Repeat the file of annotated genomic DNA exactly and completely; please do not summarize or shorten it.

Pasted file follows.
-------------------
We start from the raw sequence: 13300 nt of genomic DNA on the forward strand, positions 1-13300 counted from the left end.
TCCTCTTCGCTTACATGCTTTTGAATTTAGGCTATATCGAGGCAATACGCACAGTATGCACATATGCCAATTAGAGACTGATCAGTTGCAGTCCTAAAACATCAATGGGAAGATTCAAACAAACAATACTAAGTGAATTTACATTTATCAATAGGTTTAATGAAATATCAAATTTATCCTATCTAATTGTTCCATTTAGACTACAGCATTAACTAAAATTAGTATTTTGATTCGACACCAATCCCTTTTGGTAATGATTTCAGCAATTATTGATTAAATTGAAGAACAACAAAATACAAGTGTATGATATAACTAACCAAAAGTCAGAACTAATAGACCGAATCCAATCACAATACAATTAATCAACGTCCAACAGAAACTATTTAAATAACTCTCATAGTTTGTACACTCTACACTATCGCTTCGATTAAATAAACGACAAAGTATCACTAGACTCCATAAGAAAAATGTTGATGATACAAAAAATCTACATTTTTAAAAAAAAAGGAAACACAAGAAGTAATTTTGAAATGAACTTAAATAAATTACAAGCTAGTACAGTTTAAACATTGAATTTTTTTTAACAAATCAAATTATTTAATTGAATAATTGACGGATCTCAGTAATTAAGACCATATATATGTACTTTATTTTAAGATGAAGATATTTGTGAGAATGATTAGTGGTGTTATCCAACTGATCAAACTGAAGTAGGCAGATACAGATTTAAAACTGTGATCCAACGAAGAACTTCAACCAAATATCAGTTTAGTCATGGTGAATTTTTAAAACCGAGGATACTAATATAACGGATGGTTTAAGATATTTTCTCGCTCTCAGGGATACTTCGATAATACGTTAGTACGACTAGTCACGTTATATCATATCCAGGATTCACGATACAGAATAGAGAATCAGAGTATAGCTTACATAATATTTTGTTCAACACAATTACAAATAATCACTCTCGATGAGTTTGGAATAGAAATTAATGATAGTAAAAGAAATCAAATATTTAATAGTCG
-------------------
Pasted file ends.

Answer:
We start from the raw sequence: 13300 nt of genomic DNA on the forward strand, positions 1-13300 counted from the left end.
TCCTCTTCGCTTACATGCTTTTGAATTTAGGCTATATCGAGGCAATACGCACAGTATGCACATATGCCAATTAGAGACTGATCAGTTGCAGTCCTAAAACATCAATGGGAAGATTCAAACAAACAATACTAAGTGAATTTACATTTATCAATAGGTTTAATGAAATATCAAATTTATCCTATCTAATTGTTCCATTTAGACTACAGCATTAACTAAAATTAGTATTTTGATTCGACACCAATCCCTTTTGGTAATGATTTCAGCAATTATTGATTAAATTGAAGAACAACAAAATACAAGTGTATGATATAACTAACCAAAAGTCAGAACTAATAGACCGAATCCAATCACAATACAATTAATCAACGTCCAACAGAAACTATTTAAATAACTCTCATAGTTTGTACACTCTACACTATCGCTTCGATTAAATAAACGACAAAGTATCACTAGACTCCATAAGAAAAATGTTGATGATACAAAAAATCTACATTTTTAAAAAAAAAGGAAACACAAGAAGTAATTTTGAAATGAACTTAAATAAATTACAAGCTAGTACAGTTTAAACATTGAATTTTTTTTAACAAATCAAATTATTTAATTGAATAATTGACGGATCTCAGTAATTAAGACCATATATATGTACTTTATTTTAAGATGAAGATATTTGTGAGAATGATTAGTGGTGTTATCCAACTGATCAAACTGAAGTAGGCAGATACAGATTTAAAACTGTGATCCAACGAAGAACTTCAACCAAATATCAGTTTAGTCATGGTGAATTTTTAAAACCGAGGATACTAATATAACGGATGGTTTAAGATATTTTCTCGCTCTCAGGGATACTTCGATAATACGTTAGTACGACTAGTCACGTTATATCATATCCAGGATTCACGATACAGAATAGAGAATCAGAGTATAGCTTACATAATATTTTGTTCAACACAATTACAAATAATCACTCTCGATGAGTTTGGAATAGAAATTAATGATAGTAAAAGAAATCAAATATTTAATAGTCG